Thursday, September 11, 2008

Seven Years Ago

Elizabeth Zelvin

I can’t bring myself to write about mysteries today. Seven years ago, we who live in New York City experienced our own international terrorist thriller, and it was no fun at all. Apart from a few passing storms, we're having the same kind of fall weather as we did in 2001. September 11 was a beautiful day that year: crystal clear blue skies, sharply etched buildings, the trees in the park still shaggy and heavy-headed with green. In the weeks that followed, we who survived marveled at the heartbreakingly beautiful weather that went on and on as we struggled to get past the shock, mourn our losses, and figure out how to function in a world that had gone suddenly unsafe.

I heard the news at about the time the second plane hit. I had been running around the reservoir. I emerged from the park elated from my run, crossed Central Park West at 86th Street, and waved to the little guy who sells newspapers on the corner, who always greets me warmly even though I never buy a paper.

“An airplane has hit the World Trade towers!” he called out. “No, two planes!”

I’m sorry to say that at first, I underreacted.

“That’s terrible,” I responded politely as I continued to jog down 86th Street. I don’t ordinarily get caught up in disaster news. I’m not an avid follower of human tragedies and spectacular trials as televised and hashed over by commentators. And the reason I don’t buy the paper is that I prefer not to start my day with a dose of bad news. But as I gradually realized that normal traffic had stopped, that knots of people were huddled around the radios in cars parked on the street, I slowed down and finally stopped.

“What happened?” I asked. At last, I began to take in the magnitude of what we soon started calling 911, for the ironic convergence of the date and the numbers we dial for help in an emergency. This time, I was not a spectator. This was happening to me.

So deeply were people affected by the attacks that, to my relief, there was no exploitive rush to churn out books and movies on the topic. Five years later, novelists began writing their deeply felt 911 books, and special-effects-heavy disaster movies started to reappear. I know a couple of writers who thought they might never write again. To them, telling stories to entertain, especially stories of violence, seemed trivial and inappropriate in the circumstances.

I had a different reaction. I had not yet completed the first draft of what would become my first published mystery. At that time, I was involved with several songwriting groups, and song was the medium that came to me in which to grapple with the events of 911. I didn’t plan or choose it. The song came pouring through me on September 12 and was complete on September 13. I sang it the same day to fellow mental health professionals in a Red Cross van jouncing downtown to the respite centers where families were still hoping for news of survivors.

Here’s what I have to say about what happened in New York on September 11, 2001.

Two Tall Towers
(Click to hear the song)


Joyce said...

Beautiful tribute, Liz.

One of the saddest things to me is that after seven years, many people seem to have forgotten. The country has gone back to business as usual.

I live in Pittsburgh, but own property only three miles from where Flight 93 went down. I've been to the site where the plane went down. Even though dozens of people were milling around and reading the tributes left by other visitors, it was eerily quiet. There was a real reverence for the heroes who died that day.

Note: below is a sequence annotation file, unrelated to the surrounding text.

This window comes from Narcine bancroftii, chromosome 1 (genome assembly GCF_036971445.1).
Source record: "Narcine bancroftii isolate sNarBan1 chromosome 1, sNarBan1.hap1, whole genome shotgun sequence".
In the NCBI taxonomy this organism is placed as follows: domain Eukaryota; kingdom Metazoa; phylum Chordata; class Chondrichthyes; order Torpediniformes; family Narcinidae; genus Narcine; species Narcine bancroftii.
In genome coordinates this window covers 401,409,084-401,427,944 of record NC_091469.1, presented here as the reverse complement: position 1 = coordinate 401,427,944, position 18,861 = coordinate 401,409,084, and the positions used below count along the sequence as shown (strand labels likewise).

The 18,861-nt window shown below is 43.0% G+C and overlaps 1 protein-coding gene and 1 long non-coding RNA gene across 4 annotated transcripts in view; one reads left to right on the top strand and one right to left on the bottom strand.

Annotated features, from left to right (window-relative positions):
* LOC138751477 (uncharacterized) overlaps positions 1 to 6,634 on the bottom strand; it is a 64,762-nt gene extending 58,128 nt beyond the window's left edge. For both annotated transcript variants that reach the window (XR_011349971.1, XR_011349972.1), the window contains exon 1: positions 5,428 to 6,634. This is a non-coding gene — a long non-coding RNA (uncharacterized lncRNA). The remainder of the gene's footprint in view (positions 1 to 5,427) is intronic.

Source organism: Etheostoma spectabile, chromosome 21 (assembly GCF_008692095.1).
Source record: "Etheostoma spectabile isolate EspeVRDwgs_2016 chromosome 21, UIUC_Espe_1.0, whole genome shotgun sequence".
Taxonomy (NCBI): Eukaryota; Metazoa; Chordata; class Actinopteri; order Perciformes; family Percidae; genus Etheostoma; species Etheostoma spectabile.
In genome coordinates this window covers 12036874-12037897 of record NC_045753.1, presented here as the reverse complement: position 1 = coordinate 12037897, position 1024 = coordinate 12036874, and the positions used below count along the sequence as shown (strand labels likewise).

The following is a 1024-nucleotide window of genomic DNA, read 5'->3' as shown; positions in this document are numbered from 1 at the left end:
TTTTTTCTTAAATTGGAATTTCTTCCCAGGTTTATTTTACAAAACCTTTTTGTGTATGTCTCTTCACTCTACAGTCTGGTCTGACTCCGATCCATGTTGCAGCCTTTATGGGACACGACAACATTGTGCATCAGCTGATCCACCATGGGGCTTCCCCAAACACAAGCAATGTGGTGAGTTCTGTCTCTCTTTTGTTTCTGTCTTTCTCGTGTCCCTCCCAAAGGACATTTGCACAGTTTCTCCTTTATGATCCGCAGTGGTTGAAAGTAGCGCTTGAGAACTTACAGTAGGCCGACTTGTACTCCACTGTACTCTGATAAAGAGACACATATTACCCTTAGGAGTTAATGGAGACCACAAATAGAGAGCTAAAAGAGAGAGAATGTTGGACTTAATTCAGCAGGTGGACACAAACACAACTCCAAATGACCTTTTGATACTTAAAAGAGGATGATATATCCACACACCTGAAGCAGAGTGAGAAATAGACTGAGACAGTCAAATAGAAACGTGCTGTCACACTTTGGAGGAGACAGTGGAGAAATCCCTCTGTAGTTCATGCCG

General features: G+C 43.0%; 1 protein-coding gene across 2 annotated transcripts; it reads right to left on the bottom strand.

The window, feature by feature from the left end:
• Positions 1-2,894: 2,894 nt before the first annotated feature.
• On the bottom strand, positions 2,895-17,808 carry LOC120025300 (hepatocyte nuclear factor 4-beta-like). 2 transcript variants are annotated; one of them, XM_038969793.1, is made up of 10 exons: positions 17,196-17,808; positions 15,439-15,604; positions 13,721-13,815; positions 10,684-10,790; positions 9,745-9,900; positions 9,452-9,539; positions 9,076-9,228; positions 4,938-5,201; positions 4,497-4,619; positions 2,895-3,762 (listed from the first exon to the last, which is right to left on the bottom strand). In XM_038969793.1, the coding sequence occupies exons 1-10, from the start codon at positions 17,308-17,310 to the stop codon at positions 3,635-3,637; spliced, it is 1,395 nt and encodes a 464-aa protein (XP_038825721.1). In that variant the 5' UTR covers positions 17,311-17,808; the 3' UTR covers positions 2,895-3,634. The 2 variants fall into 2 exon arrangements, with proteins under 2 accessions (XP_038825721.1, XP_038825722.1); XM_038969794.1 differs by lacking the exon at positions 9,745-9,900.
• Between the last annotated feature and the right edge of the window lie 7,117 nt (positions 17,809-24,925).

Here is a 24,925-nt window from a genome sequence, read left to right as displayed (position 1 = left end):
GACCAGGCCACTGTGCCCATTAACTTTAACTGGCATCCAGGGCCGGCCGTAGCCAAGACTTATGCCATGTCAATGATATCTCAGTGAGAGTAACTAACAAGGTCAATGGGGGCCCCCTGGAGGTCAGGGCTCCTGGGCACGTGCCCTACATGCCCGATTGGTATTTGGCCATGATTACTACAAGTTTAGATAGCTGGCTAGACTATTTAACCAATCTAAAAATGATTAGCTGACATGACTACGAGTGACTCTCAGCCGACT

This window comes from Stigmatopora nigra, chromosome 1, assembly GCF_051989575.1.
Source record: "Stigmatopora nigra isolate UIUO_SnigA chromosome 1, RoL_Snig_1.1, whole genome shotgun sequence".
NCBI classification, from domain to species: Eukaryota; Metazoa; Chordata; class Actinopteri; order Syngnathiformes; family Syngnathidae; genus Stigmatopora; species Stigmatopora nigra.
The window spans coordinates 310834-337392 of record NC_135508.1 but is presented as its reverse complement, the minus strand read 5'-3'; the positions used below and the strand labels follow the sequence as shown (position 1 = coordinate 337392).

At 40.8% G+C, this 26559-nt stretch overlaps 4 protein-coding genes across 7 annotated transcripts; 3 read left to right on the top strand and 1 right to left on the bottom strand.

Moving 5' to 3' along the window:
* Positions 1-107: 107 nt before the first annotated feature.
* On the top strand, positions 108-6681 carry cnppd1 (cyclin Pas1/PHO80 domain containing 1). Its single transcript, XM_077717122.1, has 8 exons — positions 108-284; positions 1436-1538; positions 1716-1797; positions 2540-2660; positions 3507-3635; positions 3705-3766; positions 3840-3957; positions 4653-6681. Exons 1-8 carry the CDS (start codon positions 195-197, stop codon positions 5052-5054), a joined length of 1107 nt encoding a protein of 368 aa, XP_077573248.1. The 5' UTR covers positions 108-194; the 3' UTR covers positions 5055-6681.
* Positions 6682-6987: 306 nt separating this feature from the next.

Sheila Connolly said...

It has become one of our country's "where were you when" moments, like the day JFK was shot. I was writing, and listening to the local classical music station. The announcer said a plane had hit one of the Twin Towers; "some idiot in a small plane," I thought. Then came the second announcement, and I rushed to the television--and ended up watching Peter Jennings for three days straight. My husband was at a conference in Scotland, and for a day or so I was feeding news updates to the whole conference by phone.

It was a few days after the event that I realized my daughter had taken a picture of me when I was a chaperone for her class trip to NYC. We took the ferry to the Statue of Liberty, and the picture shows me with the Towers behind me. It's still hard to look at it.

Pat Batta said...

Thank you for giving us a focal point for remembering this year. I've put my cry, written at the time, on It was too long to put in the comments here.

Sandra Parshall said...

I live in the DC area, but we didn't have the TV or a radio on when the attacks occurred, so the first I heard was when I got into the car to go to the library, turned on the radio, and heard talk of a terrorist attack on the Pentagon. We turned on the TV and discovered the full extent of the attacks.

I remember thinking, "Nothing will ever be the same again." And although it may seem that we're back to business as usual, our lives really have changed forever because we're now aware as a nation that not everybody loves America and wants to live here. Many people all over the world would like to wipe us from the face of the earth.

Lonnie Cruse said...

Beautiful, Liz. Yes, indeed, it changed an entire nation. Some ways good, some ways not. Thanks for sharing.

Julia Buckley said...

It's hard to think about that day, even now, and yet of course every time I wrote the date today I thought about it.

I remember how strange it was, living as close as we do to two Chicago airports, that the sky was empty and silent. Oddities like that were what made it feel that the world would never be the same again.